Album: Holy Tokes
Release Date: April 10, 2020
Genre: Alt. Rock
In the last couple of decades, the alternative rock genre has mass-produced an innumerable amount of talent, namely the industry giants Tame Impala, The Strokes, or even Canadian greats, Japandroids. These poster boys of the alternative world have inspired a seemingly endless vacuum of newer acts trying to borrow from their impressive repertoire while incorporating their own gimmicks into the fold.
However, what holds the majority of these new groups back is the fact that they’re not doing anything unique enough that sets them apart early in their careers.
Insert rock outfit Holy Tokes from Vancouver. While labeling themselves as simply alternative rock, their self-titled debut EP says otherwise, and instead forces a genre-less agenda upon the listener, blending distorted guitars with dance-beats and groovy bass riffage. Layered on top of all of that are vocals by frontman Mark Lingelbach who delivers an incredibly distinctive performance throughout the six tracks. Putting these aspects together as one, Holy Tokes has done something out of the ordinary, and that’s something bands need to do in their first release. This band recognized this and took off with it here.
The EP kicks off with “I Ain’t You’re Momma.” Yeah, the song has a major grammatical error in its title. What surely is an intentional decision by the band makes the album-opener stick out just a little more. I’m not sure of the exact science behind it, but the song’s imperfect name makes total sense as soon as you take an ear to the tune. Wasting no time, it starts off with a heavy-hitting intro, then almost immediately bleeds into harsh screams from Lingelbach in the verse. The song becomes more cohesive when the chaos in the intro turns into funky instrumentals and rhythmic singing. Upon first listen, the vocals were confusing. Not in a negative way, but just because our minds as listeners want to be able to say oh, this band sounds like that band, and honestly, nothing came to mind initially. As the album progresses, parallels between bands like FEAR, who helped shaped the hardcore punk scene in California in the early 1980s and Parquet Courts, who’s 2018 album Wide Awake! received critical acclaim due to its quirkiness, became evident. Taking elements from different nooks and crannies of the music world and expanding upon them gives Holy Tokes a fresh new sound, even if the listener doesn’t understand exactly what’s going on at first. Repeatedly chanting the line “you’ve got to wake up earlier in the day / to pull a fast one like that on me,” over undeniably groovy instrumentals, the album is bold from the start.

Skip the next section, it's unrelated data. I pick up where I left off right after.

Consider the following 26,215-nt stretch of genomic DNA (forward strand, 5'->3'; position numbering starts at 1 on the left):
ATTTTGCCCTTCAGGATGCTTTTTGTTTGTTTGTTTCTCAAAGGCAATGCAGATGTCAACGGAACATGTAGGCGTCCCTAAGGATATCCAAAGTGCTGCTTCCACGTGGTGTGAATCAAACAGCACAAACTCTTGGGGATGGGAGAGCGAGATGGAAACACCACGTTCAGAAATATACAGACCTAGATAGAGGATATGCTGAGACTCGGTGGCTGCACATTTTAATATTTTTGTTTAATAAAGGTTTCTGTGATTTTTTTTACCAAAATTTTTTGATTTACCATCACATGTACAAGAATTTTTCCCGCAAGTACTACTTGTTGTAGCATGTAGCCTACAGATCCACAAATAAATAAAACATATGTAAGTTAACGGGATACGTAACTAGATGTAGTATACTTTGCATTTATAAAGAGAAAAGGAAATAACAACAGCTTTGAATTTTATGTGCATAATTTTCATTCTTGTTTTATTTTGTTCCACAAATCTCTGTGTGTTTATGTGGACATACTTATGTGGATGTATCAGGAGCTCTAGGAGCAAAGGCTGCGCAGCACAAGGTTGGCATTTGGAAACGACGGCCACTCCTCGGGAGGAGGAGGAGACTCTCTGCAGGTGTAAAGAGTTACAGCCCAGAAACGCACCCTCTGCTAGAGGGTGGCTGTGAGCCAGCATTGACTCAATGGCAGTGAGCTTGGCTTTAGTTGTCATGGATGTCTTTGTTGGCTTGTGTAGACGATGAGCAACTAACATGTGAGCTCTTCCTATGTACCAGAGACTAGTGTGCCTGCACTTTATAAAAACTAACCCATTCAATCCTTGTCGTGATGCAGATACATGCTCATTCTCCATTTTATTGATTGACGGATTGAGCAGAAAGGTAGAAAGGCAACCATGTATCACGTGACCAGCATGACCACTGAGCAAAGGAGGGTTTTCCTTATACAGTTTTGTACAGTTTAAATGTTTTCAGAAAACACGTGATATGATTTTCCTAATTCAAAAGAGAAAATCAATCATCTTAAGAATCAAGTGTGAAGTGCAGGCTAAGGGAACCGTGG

The energy only keeps up in “Lions (Break Out),” with a sudden dance-inducing drumbeat. Stacked on top is lead guitar by Trevor Morely, who makes a name for himself on this EP by smooth hammer-ons and pull-offs. This song flows a lot more like a typical pop song would, establishing a catchy vocal melody in the chorus.
“Feelings on Ice” takes a turn for the psychedelic. Reverberating guitars reminiscent of Mac Demarco, this particular song may make you want to take a holy toke, if you know what I mean. Quickly transitioning from the spacey atmosphere the body of this song provides into an emo-sounding outro, this track is just another piece to the puzzle that Holy Tokes has laid out for listeners to tackle.
The next two tracks were previously released as singles by the band in 2019, and it doesn’t take a lot to see why. “Killing Time,” unlike its title, makes use of every second. With more grabby riffs right off the bat, it seems as if Morely will never run out of these pentatonic licks, and drummer Alex Moscrip and bassist Daniel Lomonaco do an outstanding job at keeping up. Through the distorted vocals, standout lines like “Tell me what could be worse, killing time / spending it like it’s of no worth” shine through enough to justify the band’s decision to make a lyric video for the single.
“Pay the Rich” was the first single from the EP and the first the band ever released to major streaming platforms. What sounds like more of a laid-back track in the first half of the song turns into a hurricane of distorted vocals and speedy instrumentals towards the end. This song has a little bit of everything, which in retrospect, was fitting as their first release.
Holy Tokes ends with more of the same. “Heavy Pedal,” does its job to sum up the album by taking bits and pieces of previous tracks and whips them up into music stew. Still appetizing though, the song features a whaling guitar solo that sticks around for quite a while after some jazzy vocal adlibs are added into the mix.
All in all, the first effort by Holy Tokes is memorable, and it needed to be. While there is some variety to the songs, the album really does well at staying on one level throughout, while still feeling like it’s progressing. The album never gets too soft or too powerful, and while it can be argued that it needed these dynamics, I feel like everything heard in this EP was done meticulously. This release raises many questions, but perhaps the biggest one is: Given the band’s name and the album artwork, why did this album not drop on 4/20?
Hey! I’m Allen Steinberg and I’m currently based in Belleville, Ontario. I’m a Journalism & Communications student doing my four-week placement with Canadian Beats because I love writing and I love music. Outlets like Canadian Beats are important because they care about showing off smaller / newer artists who may otherwise not get much exposure. I think it really keeps them going. I also sing and play guitar in my band Arm’s Length. Happy to be here!